Tuesday, November 12, 2013

1816 - The Year That Had No Summer

The Year Without a Summer was mostly the result of the April 10, 1815 eruption of Mount Tambora, located in Indonesia. This was the largest eruption in 1,630 years (since the Hatepe eruption in AD 180), and was reportedly heard as much as 1600 miles (2600 km) away. The force of the blast obliterated the top third of the mountain and sent 35 cubic miles (145 cubic kilometers) of rock and ash in the air. Many residents who survived the blast, the ash cloud and resulting tsunami waves which were as high as 13 feet (4 meters) suffered lung infections as a result of all of the sulfur in the air.

Volcanic ash was found as far away as 810 miles (1300km) from the eruption and was over 39 inches (100cm) deep in areas within 47 miles (75km) of the blast.

Crops close to the volcano were burned and those covered with volcanic ash were smothered, creating an immediate food shortage in Indonesia. The large amount of volcanic ash and sulfuric acid droplets in the atmosphere blocked the sunlight, resulting in a volcanic winter in the Northern Hemisphere during the spring and summer seasons of 1816. The average global temperatures decreased 0.7 – 1.3°F (0.4 – 0.7 °C) and a persistent dry fog described as a stratospheric sulfate aerosol veil was observed in the northeastern US.

Typically, temperatures are relatively stable in the spring and summer in northeastern US and southeastern Canada, ranging from 68°F (20°C) and 77°F (25°C) during the day and rarely falling below 41°F (5°C) at night. Summer snow is extremely rare. However, in May 1816, frost killed off most of the crops that had already been planted in these regions. In Lebanon, New York, temperatures dropped to below freezing almost every day in May. In early June, nearly 12 inches (30cm) of snow fell in Quebec City, Quebec, Canada.

On June 4, 1816 frost was reported in Connecticut. On June 8, 1816 it snowed in Albany, New York and Dennysville, Maine. On June 9, the ground froze solid in Lebanon, New York. On June 12, 1816 the Shakers who lived there had to replant all of their crops that had been destroyed by the cold. In July and August, river ice was observed as far south as Pennsylvania. Berkshire Hills had frost again on August 23, 1916!

This trend continued throughout the Northern hemisphere in 1816 with dramatic temperature swings sometimes from normal or above normal summer temperatures (up to as high as 95°F or 35°C) to near freezing temperatures from one day to the next. This had devastating effects on the crops and transportation. Crop failures resulted in a decrease in local food and supplies such as firewood. Transportation was limited, which made importing goods very difficult and expensive.  As a result of all this, many people could not afford the little food that was available.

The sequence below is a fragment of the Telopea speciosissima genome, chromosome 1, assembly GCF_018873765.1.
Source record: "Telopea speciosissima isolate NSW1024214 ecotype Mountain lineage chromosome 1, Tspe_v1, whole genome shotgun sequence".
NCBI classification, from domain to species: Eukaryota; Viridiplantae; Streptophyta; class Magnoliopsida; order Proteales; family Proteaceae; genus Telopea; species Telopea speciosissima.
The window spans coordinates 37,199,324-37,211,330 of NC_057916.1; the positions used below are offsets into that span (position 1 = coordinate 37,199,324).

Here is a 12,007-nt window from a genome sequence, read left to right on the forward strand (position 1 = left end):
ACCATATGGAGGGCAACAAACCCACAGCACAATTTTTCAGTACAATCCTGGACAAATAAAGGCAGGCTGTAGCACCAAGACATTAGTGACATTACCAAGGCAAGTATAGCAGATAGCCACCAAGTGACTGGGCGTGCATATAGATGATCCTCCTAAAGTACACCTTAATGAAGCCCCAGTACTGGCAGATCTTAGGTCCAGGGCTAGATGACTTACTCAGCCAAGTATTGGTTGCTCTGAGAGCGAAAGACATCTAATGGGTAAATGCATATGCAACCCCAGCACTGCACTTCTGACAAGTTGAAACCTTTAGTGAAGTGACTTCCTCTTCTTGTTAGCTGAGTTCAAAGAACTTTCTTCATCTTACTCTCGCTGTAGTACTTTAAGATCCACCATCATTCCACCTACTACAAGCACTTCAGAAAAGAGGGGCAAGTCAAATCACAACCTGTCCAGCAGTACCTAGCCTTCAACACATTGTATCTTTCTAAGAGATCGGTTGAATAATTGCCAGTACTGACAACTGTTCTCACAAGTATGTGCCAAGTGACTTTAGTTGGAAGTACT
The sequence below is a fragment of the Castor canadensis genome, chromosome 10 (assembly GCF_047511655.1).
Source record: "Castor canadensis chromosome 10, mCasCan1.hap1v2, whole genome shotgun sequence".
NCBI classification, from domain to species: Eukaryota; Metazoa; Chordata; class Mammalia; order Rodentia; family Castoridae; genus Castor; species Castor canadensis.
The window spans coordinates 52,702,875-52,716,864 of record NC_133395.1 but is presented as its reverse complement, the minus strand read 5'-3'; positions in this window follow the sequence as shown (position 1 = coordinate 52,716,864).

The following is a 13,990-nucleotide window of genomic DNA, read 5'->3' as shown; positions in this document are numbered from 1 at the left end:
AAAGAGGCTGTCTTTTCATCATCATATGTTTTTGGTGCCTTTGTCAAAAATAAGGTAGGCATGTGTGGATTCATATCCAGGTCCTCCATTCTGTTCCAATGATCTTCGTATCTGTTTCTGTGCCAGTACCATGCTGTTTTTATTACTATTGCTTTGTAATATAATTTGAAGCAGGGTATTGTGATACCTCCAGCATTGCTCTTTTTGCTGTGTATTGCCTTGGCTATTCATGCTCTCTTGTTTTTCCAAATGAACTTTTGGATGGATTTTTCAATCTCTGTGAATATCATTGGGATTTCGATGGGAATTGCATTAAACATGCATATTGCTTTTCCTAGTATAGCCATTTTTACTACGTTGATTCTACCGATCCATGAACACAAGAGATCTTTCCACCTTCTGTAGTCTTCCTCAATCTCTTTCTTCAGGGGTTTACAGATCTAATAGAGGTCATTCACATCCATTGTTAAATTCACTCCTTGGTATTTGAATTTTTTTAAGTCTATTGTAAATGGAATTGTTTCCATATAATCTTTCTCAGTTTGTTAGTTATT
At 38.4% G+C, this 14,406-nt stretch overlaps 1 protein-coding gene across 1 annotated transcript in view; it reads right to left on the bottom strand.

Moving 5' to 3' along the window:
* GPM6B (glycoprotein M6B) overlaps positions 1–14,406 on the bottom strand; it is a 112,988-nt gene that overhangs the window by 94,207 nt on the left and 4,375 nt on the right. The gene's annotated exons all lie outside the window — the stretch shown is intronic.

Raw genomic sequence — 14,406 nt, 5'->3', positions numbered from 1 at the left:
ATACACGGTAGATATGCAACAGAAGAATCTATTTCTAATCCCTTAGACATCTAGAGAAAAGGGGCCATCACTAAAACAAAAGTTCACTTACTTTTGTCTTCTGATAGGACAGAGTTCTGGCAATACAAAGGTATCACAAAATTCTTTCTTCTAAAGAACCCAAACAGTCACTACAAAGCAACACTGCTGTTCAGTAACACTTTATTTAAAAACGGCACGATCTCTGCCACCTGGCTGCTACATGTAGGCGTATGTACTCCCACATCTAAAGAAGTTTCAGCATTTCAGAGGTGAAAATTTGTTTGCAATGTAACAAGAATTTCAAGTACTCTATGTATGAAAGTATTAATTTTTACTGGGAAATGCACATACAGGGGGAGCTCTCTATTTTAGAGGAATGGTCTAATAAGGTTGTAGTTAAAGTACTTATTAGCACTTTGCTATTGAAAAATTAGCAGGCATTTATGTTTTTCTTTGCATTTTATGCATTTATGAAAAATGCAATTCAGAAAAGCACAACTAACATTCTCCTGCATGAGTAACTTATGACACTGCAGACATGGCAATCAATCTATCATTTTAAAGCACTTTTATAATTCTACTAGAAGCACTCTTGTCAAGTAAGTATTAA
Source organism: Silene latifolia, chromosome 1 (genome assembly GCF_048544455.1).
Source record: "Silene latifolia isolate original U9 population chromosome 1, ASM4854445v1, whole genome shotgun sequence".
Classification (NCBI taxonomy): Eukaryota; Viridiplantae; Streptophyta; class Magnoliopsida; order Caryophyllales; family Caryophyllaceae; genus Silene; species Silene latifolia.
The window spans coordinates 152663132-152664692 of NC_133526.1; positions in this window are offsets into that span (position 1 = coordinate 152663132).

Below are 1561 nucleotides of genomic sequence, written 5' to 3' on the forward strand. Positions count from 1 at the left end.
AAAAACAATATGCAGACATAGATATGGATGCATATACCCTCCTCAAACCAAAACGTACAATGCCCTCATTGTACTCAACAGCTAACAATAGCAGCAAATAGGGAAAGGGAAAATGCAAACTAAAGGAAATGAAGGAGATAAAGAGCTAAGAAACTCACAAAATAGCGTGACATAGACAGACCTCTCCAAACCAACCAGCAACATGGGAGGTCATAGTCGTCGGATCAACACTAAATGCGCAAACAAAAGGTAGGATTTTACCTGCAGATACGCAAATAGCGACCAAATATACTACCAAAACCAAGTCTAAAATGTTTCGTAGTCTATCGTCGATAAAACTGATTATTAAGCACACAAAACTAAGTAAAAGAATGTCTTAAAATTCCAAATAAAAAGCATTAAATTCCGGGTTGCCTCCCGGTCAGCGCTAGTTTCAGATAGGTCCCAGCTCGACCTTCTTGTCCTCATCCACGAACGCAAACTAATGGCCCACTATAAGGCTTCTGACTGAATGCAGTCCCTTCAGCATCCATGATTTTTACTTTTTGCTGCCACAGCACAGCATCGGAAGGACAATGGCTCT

Harvests in Britain and Ireland failed due to the cool temperatures and heavy rains. Famine was particularly rampant in Ireland due to the failure of wheat, oats and potato harvests. Food prices rose sharply in Germany and there were riots in many European cities.  Cold and floods killed trees and rice crops in China. The eruption even disrupted China’s monsoon season causing overwhelming floods in the Yangtze Valley in 1816. The delayed monsoon season in India caused late torrential downpours that aggravated the spread of cholera from the River Ganges in Bengal to as far as Moscow. Due to the volcanic ash in the air, Hungary experienced brown snow and Italy experienced red.

The ensuing winter of 1817 was bitterly cold as a result of the eruption of Mount Tambora. For instance, in 1817 in New York, temperatures dropped to as low as -26°F (-32°C) causing New York’s Upper Bay to freeze solid. In eastern Switzerland, the summers of both 1816 and 1817 were so cold that an ice dam formed below a tongue in the Gietro Glacier, high in the Val de Bagnes.

While this eruption and subsequent weather had catastrophic effects on many in the world, there were a few minor historical pluses.  For instance, it is thought by many historians that the resulting famine spurred many tens of thousands of New Englanders, particularly farmers who’d lost everything, to head West and further populate the United States.  Another one, for you literature fans, is that during the summer of 1816, Mary Shelly and John William Polidori were forced to stay indoors with their friends decided it would be a great idea to have a “write-off”, with each person trying to write a more frightening story than the others.  The result of this was Frankenstein (Shelly) and Vampyre (Polidori).

One of those people who left New England during this famine was none other than Joseph Smith, who would later go on to found the Mormon religion.

No comments: